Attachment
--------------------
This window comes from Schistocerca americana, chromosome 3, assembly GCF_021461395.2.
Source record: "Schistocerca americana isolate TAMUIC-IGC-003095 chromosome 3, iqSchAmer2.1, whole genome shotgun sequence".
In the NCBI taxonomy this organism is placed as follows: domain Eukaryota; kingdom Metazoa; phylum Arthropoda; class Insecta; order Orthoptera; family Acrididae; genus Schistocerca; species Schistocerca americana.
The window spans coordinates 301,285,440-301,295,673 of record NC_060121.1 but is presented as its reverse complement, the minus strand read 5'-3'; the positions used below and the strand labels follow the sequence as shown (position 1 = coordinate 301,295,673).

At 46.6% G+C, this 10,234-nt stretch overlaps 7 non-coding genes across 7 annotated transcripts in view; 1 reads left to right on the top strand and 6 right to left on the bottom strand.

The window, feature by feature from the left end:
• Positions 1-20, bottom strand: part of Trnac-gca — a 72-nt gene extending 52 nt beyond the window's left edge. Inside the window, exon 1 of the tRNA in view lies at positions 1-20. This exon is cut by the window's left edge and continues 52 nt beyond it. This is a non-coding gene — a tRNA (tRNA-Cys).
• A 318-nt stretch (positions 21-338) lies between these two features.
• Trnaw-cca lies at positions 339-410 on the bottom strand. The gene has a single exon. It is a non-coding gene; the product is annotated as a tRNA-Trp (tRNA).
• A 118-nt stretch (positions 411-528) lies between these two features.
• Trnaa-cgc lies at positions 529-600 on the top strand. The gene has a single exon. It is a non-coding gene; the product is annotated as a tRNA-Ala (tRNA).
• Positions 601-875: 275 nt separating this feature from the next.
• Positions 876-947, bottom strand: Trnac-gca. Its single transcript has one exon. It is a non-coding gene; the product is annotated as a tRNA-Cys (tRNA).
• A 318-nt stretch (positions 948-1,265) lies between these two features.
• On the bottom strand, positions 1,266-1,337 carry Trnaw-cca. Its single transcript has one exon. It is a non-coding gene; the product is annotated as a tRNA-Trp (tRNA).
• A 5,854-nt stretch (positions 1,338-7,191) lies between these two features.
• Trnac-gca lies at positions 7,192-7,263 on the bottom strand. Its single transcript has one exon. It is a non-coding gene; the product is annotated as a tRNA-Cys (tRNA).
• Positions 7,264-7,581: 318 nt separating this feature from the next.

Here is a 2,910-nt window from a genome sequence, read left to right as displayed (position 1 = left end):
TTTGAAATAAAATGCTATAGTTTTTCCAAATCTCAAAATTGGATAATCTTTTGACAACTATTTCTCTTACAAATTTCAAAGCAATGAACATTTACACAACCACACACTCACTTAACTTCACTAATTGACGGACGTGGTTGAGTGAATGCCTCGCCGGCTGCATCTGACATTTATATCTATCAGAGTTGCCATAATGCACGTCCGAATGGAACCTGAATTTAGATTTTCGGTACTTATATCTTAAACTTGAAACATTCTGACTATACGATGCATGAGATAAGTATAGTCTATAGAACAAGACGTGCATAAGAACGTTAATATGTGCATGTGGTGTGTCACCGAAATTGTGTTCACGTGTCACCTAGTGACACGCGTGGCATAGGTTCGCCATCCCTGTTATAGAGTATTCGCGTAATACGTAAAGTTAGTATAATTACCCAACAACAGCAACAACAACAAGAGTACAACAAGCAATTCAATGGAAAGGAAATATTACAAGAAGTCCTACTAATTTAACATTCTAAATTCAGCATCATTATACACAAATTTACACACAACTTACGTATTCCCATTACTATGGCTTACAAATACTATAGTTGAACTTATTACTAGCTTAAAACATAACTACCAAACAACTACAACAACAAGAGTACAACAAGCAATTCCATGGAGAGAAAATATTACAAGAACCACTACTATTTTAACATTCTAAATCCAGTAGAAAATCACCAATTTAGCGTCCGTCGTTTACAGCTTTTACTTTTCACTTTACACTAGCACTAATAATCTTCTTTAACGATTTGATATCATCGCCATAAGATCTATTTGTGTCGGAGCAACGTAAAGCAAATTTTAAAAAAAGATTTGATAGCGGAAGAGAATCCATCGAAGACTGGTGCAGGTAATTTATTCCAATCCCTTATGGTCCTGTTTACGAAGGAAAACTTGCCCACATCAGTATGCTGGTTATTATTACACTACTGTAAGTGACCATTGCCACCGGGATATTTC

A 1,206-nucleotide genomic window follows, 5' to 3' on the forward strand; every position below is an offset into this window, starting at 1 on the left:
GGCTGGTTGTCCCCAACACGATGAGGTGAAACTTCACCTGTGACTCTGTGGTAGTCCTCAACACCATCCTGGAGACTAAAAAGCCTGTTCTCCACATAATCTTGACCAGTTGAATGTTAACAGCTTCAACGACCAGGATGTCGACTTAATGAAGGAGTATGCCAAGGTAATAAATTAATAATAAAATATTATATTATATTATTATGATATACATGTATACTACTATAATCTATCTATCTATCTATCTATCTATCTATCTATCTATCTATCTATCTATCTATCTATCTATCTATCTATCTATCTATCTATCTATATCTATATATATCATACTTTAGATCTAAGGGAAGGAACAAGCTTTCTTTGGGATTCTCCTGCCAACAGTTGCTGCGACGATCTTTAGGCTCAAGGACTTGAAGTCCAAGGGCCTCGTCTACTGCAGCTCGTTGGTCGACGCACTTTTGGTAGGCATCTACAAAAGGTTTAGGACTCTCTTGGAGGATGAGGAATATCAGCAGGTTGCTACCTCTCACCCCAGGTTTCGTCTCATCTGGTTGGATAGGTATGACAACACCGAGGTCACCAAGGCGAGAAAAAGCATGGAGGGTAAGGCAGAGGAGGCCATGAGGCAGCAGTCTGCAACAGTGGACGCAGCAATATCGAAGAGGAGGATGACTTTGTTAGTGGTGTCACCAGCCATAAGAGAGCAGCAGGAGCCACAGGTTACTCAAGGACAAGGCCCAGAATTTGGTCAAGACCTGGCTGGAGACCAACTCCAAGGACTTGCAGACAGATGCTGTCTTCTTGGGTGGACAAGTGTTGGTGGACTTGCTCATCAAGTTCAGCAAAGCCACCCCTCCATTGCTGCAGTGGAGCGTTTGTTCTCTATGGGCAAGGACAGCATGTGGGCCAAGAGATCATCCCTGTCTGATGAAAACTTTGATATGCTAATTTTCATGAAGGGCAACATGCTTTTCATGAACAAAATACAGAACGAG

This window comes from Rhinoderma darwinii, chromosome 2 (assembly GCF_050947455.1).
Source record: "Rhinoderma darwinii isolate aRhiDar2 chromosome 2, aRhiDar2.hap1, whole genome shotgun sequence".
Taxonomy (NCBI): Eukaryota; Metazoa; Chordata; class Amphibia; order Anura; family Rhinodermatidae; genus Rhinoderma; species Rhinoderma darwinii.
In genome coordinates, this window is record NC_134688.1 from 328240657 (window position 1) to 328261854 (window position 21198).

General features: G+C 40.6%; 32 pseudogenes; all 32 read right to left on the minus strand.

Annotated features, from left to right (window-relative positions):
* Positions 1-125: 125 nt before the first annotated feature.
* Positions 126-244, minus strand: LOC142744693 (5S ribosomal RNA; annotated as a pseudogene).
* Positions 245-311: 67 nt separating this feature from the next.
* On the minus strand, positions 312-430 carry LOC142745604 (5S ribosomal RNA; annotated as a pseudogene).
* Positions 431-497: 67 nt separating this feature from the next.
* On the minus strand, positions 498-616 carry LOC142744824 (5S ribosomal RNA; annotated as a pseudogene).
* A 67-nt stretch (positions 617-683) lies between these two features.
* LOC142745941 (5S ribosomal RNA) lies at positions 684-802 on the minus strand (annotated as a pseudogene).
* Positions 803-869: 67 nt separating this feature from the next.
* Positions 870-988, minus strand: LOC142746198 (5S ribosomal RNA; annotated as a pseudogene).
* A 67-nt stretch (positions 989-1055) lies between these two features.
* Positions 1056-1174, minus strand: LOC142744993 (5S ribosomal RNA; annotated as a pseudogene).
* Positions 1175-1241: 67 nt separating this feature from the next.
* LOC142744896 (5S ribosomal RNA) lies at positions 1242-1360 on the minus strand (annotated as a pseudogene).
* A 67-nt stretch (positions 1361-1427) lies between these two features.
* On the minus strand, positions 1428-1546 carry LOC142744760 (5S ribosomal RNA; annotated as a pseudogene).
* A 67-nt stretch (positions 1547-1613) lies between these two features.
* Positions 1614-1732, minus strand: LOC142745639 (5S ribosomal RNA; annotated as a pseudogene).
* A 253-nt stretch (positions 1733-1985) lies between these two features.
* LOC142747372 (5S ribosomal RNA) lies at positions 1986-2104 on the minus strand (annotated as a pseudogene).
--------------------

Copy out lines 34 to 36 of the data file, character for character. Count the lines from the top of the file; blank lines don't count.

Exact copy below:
* On the minus strand, positions 498-616 carry LOC142744824 (5S ribosomal RNA; annotated as a pseudogene).
* A 67-nt stretch (positions 617-683) lies between these two features.
* LOC142745941 (5S ribosomal RNA) lies at positions 684-802 on the minus strand (annotated as a pseudogene).